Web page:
• Ledger has the potential for another front end bug and the ability to extract the seed that way
  • Trezor is not a physically secure device, at least not until Trezor 3, and they failed to mention that so now I have a bunch of worthless hardware devices.
  • Electrum doesn’t have a physical device so setting up an air gapped system is really painful.

It sounds like the answer to my original question is that there is no way to use even a portion of my original seed phrase since I have no way of creating a sequence that would pass the check-sum without compromising the seed phrase.

Which means I have no choice but to start over on all the backup work. I think i’ll end up just waiting at this point for the hardware wallet industry to mature a bit further. Electrum is right, BIP-39 isn’t as secure as I would prefer (especially now that I know the list of words isn’t even totally random), Trezor wasn’t secure at all until very recently; and they are all very painful to use.

It’s not supposed to be “secure”. BIP-39 has no security parameters, it’s just a scheme to convert a binary blob into a human-manageable string.
That’s like saying your username is not secure.

I’m assuming you mean the checksum at end? (If you mean the wordlist itself, that is obviously not random, it was curated by humans.)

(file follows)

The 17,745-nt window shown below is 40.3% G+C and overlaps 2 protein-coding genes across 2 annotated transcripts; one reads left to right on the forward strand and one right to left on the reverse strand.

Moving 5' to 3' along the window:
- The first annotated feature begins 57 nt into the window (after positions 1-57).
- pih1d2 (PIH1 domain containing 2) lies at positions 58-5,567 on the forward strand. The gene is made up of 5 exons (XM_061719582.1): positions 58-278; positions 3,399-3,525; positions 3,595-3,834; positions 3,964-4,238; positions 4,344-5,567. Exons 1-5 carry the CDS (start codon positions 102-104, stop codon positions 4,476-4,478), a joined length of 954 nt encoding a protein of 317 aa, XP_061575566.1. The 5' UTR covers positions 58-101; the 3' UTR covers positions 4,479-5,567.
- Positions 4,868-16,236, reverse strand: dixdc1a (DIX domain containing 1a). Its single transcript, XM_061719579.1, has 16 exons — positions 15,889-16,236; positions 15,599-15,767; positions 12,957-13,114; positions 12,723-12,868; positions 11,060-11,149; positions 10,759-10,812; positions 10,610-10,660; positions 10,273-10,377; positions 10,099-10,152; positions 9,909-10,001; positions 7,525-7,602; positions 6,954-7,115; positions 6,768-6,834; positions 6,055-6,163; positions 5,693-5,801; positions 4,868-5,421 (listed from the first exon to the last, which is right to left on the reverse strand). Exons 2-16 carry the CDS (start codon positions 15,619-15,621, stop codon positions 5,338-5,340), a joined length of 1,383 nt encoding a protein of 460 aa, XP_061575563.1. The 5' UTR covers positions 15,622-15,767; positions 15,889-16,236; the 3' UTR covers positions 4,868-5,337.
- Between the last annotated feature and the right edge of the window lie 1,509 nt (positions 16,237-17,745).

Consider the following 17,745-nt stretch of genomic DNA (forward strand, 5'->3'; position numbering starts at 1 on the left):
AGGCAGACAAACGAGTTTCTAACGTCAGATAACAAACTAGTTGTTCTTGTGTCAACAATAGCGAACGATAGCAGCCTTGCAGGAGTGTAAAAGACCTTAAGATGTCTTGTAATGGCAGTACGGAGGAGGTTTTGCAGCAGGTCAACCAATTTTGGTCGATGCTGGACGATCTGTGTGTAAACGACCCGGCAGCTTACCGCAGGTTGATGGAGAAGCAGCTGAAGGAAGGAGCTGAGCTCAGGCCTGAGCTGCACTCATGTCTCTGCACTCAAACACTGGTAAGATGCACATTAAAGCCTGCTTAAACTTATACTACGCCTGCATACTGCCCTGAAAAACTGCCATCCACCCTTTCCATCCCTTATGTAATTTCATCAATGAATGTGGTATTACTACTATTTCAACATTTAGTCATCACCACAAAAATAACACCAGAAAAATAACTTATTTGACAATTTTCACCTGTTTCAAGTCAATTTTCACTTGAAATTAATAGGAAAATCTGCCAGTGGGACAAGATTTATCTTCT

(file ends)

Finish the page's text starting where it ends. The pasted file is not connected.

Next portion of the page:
A BIP-39 mnemonic phrase has 128 to 256 bits of entropy. The fact that there is a checksum appended to the end does not matter – you might pick 12 random words and add the text of the Czech national anthem at the end, and it would not make the initial 12 words have any less entropy.

If “skilled hacker steals my device” is part of your threat model, you should take a lot of additional precautions:

  • Always use a passphrase, which can’t be hacked out of the device. Passphrase is a first-class feature of Trezor devices and Trezor Suite, and fully mitigates the flaw that you mention.
  • Add anti-tamper measures so that your Trezor can’t be replaced by a fake.
  • Preferably, set up a multisig wallet with a trusted and/or contractually bound other party in a different location, preferably in a different state or country.